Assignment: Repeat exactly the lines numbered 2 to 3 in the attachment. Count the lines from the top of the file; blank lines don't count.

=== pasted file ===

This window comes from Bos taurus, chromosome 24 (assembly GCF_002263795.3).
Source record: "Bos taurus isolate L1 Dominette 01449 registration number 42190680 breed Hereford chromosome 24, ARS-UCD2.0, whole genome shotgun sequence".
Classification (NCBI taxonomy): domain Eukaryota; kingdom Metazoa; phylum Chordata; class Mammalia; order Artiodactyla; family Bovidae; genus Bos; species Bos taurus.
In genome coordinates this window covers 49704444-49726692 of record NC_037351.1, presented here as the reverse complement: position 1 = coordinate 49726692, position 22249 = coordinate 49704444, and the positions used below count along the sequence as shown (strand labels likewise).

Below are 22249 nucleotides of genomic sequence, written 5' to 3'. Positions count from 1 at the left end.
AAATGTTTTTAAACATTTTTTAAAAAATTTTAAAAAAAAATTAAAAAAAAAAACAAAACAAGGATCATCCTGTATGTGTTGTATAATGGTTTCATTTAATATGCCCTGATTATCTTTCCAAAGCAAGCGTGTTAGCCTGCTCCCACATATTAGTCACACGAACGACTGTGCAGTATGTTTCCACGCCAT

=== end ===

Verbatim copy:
Source record: "Bos taurus isolate L1 Dominette 01449 registration number 42190680 breed Hereford chromosome 24, ARS-UCD2.0, whole genome shotgun sequence".
Classification (NCBI taxonomy): domain Eukaryota; kingdom Metazoa; phylum Chordata; class Mammalia; order Artiodactyla; family Bovidae; genus Bos; species Bos taurus.